The Brett Chulu Column
THIS remark by Reserve Bank of Zimbabwe (RBZ) governor John Mangudya in an interview with the Zimbabwe Independent last week sent chills down my spine: “You are aware that the economy was growing, let us be fair, as a result of the high expansionary fiscal policy.
“The economy has been expanding on the back of an expansionary fiscal policy . . . As a result of government’s expansionary fiscal policy, it also took the country out of deflation in February 2016. It was more about quantitative easing. This happens in Europe. When we do it here, people say there is something wrong.”
Former United States Federal Reserve head Ben Bernanke earned the nickname “Helicopter Ben” for doing exactly what Mangudya said he helped our government do.
Stripping away the economics jargon, Mangudya has revealed that it was deliberate government policy to print unbacked money through loans to government, with the express aim of expanding the economy. Bernanke was awarded the Helicopter Ben epithet by the US financial community in jest, likening him to the monetary economist Milton Friedman.
Friedman once suggested that he could print tonnes of dollars and drop them from a helicopter for the public to freely pick like manna, in the hope that people would spend the money and fire the economy out of a recession.
In helicopter money, the government simply issues IOUs (Treasury Bills and bonds) to a reserve bank, with the central bank paying for the TBs and bonds with money created out of thin air. This is exactly what happened in Zimbabwe, with a slight variation. Since we were using multi-currencies, the RBZ did not have the power and authority to print foreign currencies. It left this task to our banks — the RBZ simply issued TBs to banks and banks created loans, crediting them to government and its creditors in the form of Real-Time Gross Settlement (RTGS) balances.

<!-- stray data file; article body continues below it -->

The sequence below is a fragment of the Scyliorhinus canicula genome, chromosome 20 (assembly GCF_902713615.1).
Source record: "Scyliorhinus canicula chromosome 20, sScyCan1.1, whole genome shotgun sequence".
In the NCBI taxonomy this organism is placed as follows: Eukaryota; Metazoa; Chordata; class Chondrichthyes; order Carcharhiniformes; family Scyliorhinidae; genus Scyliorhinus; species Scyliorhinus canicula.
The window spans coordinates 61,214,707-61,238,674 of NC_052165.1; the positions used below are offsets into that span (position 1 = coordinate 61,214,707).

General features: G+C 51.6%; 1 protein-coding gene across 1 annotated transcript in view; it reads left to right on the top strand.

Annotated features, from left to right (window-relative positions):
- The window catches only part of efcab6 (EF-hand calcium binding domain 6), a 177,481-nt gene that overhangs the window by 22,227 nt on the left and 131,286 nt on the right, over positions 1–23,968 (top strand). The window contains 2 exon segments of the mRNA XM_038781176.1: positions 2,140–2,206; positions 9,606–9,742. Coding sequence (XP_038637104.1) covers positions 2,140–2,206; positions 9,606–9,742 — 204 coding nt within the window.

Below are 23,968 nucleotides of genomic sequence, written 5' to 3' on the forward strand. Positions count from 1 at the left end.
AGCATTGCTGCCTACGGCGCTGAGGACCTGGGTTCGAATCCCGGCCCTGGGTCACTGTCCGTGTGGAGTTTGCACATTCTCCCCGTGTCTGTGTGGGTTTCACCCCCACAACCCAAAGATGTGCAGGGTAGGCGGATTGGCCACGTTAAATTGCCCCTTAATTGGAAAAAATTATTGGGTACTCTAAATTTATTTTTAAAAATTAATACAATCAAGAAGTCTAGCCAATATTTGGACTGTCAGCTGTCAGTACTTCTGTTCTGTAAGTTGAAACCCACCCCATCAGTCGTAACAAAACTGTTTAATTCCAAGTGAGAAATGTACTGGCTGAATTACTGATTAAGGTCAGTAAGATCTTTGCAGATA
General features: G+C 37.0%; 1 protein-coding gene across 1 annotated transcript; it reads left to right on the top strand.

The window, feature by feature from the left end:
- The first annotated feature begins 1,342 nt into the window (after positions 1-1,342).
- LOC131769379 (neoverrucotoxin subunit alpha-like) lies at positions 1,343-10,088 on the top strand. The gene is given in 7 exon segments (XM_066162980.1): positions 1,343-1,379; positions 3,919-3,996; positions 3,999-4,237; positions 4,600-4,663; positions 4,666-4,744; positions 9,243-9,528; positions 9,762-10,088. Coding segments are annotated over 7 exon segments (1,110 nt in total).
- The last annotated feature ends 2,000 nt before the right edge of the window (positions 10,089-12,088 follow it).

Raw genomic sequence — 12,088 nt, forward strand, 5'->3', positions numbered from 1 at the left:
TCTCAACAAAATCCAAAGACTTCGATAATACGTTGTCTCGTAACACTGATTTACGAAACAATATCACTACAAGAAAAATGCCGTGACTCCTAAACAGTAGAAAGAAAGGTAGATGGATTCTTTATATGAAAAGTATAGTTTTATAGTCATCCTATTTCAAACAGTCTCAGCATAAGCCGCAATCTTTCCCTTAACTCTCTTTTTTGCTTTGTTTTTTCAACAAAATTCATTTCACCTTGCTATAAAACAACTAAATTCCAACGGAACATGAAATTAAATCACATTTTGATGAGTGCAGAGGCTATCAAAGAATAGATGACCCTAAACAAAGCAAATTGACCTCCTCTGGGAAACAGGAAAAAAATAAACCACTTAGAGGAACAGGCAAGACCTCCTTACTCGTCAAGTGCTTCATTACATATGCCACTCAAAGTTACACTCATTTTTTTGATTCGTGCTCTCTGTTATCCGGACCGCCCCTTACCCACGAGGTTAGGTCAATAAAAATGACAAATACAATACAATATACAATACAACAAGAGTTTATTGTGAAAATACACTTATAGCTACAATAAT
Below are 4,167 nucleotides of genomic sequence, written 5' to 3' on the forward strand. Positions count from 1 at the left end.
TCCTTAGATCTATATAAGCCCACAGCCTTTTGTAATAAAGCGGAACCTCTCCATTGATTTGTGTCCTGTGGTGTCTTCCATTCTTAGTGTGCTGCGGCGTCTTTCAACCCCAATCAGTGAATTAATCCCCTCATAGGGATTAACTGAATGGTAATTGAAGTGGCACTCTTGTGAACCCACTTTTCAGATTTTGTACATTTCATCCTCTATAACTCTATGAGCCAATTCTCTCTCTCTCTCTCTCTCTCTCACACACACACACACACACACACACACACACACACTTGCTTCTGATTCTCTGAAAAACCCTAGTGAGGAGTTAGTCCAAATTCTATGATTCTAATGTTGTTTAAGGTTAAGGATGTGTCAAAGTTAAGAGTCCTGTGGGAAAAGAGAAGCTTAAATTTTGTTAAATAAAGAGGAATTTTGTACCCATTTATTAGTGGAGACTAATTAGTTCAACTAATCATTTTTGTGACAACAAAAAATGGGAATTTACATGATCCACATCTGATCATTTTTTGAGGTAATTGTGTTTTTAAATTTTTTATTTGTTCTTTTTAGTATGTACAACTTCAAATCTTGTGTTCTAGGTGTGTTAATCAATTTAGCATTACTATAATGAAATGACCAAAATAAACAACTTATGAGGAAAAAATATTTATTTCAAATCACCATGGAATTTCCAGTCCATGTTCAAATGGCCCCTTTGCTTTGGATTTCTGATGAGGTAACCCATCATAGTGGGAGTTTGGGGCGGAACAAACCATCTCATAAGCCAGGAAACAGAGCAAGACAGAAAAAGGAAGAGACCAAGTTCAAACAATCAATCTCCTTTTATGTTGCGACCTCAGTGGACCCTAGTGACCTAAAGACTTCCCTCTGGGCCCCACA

Mangudya’s helicopter money admission is as shocking as it is brazen. All along, the 1:1 parity hymn was an indescribable financial creature that did not square with decent economic facts — helicopter RTGS balances and helicopter bond notes could not be real US dollars because quantitative easing (QE) 101 is that you do not QE other people’s currencies.
Too little, too late, Mangudya, in his own unforced confession at the post-MPS breakfast meeting, which turned out to be a confessional of sorts, self-confessed that “I am guilty as charged, taking exporters’ money at 1:1 when the price (US dollar: RTGS balances-bond note exchange rate) had risen by three or four times; it was unfair.”
Put more forthrightly, Mangudya was saying he had been taking exporters’ foreign currency at one-quarter to one-third of its value through the 1:1 monetary zoomorphic fiction.
As if Mangudya’s helicopter money admission was not appalling enough, Finance minister Mthuli Ncube’s confession that right from the outset of his tenure as Finance minister he was playing psychological games with us was in bad taste.
The minister, in a moment of unguarded excitement during the post-MPS breakfast meeting-turned-confessional, let a Freudian slip. Ncube, unbelievably, let slip that all along when he was saying a new currency would be coming within 12 months, he was preparing us psychologically for this moment (the quasi-liberalisation of the forex market).
This parapraxis moment all but revealed that the RTGS dollar is practically our new currency, cleverly shielded from the Zimdollar parallelism by maintaining it as a quasi-currency. It is still a quasi-currency; foreign central banks cannot keep RTGS dollars in their reserves. Put simply, you cannot exchange your RTGS dollars for rand at a bureau de change in South Africa, for example. This, Ncube and Mangudya hope, will forestall the perception that making the RTGS dollar our reference currency will make it a Zimdollar.